We have often written and spoken about our theory of investment (it’s in truth not ours but shamelessly robbed from the cleverest practitioners in the field) which is to admit and accept the things we don’t know (the future) and to concentrate on the elements we can analyse such as finding the best investors in each market, maximising tax advantages, investing in all markets systematically and avoiding own goals like over-trading.
The portfolios have all registered positive growth for 2015 and the main fund “Balanced” has grown 6.24% (before fees) which is very pleasing given how the major markets have performed.
What’s up Doc
If you asked most people to name the most troubled countries they would likely say:
Russia – Public Joint-Stock Company Moscow Exchange MICEX-RTS up over 50% in 2015
Italy or France – up 10%
China – up nearly 10%
What about the best economies?
The US is plainly the strongest currently, but:
Market down 1%
The U.K. is doing quite well – down 5%
Singapore – down 15%
A big nothing
The strangeness of the markets overall was compounded in 2015 by the performance of the other two main asset classes.
Cash – overall still yielding around 1%
Global bonds’ total performance last year was around ZERO.
If you consider that the average industry portfolio is recommended to have a total holding of around 55% in cash and bonds, over half of the fund would have produced less than a 1% return.
So to produce 7% on the fund would have required the remaining 45% in equities to grow by an average of 16% which obviously didn’t happen.
In essence that’s why we are pleased this year with the performance of the funds.
As a final note the only significant bond holding we have left that we chose to hold (we have been reducing the M&G Optimal income over the last few years but CGT considerations have limited how quickly we could do this) was in US dollar denominated Emerging Market debt, which (because of the strength of the $) was up nicely but we will in all likelihood not hold this position beyond the July rebalance as the dollar has strengthened significantly.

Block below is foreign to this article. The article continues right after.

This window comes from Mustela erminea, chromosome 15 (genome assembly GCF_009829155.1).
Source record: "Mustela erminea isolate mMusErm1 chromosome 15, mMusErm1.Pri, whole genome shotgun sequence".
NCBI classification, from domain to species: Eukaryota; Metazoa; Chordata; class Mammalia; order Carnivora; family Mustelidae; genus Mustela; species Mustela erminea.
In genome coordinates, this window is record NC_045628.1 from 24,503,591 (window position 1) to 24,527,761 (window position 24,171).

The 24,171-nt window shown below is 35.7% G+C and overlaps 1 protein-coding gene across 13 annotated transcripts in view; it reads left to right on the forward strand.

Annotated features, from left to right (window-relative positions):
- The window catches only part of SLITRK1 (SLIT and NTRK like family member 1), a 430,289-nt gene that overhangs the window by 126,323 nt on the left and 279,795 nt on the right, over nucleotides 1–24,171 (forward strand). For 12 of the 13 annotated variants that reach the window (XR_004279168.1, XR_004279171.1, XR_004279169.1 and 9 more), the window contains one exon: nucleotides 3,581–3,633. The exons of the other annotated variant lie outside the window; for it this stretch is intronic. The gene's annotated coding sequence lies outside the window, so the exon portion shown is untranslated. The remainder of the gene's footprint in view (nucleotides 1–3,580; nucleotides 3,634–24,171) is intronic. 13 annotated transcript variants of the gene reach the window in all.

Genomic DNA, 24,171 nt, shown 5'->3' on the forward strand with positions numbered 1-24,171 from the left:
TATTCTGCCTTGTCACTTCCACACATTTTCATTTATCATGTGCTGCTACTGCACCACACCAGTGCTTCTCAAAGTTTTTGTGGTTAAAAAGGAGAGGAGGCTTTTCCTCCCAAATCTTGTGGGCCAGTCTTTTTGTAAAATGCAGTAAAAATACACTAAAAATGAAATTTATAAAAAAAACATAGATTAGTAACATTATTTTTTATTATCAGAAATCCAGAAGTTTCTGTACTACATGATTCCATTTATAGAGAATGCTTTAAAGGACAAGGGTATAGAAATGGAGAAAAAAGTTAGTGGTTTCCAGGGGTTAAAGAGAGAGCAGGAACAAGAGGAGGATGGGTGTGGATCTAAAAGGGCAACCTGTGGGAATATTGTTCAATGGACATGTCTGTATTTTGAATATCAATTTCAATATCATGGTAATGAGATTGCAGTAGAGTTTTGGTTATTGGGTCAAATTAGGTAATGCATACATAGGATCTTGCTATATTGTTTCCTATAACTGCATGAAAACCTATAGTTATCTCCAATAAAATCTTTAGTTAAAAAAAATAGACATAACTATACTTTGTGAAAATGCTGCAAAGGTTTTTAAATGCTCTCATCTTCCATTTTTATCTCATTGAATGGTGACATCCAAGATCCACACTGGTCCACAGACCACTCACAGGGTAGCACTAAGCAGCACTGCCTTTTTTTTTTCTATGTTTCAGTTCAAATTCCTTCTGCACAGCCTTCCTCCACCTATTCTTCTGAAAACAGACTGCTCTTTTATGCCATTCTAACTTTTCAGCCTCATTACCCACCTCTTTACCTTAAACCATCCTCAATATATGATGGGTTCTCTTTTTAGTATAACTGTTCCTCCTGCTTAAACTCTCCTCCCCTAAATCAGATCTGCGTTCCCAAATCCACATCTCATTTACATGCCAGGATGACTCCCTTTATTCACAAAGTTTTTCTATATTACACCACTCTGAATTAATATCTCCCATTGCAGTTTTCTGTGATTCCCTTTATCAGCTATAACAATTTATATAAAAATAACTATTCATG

The conclusion protocol
2015 was undoubtedly a tough year for markets in general.
Oil was trounced, Greece was painful, China became a perceived problem, immigration and the ISIS issue grew, the US started to raise interest rates and Global growth slowed.
History teaches that the world is an uncertain place and that investors get paid for suffering the volatility of asset prices. The excess returns over cash grow to be very significant in time but cash doesn’t crash.
We look forward to 2016 not because it will be a standout year, it almost certainly won’t but these are the times where we can make most difference for our clients, where lots of graft and research and a bit of intelligent analysis can help and we’re good to go (the intelligent bit will come courtesy of George and Nic, in truth so will the hard graft, I do a bit of research though which is absolutely vital!)
Note: This is written in a personal capacity and reflects the view of the author. It does not necessarily reflect the view of LWM Consultants. The post has been checked and approved to ensure that it is both accurate and not misleading. However, this is a blog and the reader should accept that by its very nature many of the points are subjective and opinions of the author. This is not a recommendation to buy any product or service including any share or fund mentioned. Individuals wishing to buy any product or service as a result of this blog must seek advice or carry out their own research before making any decision, the author will not be held liable for decisions made as a result of this blog (particularly where no advice has been sought). Investors should also note that past performance is not a guide to future performance and investments can fall as well as rise.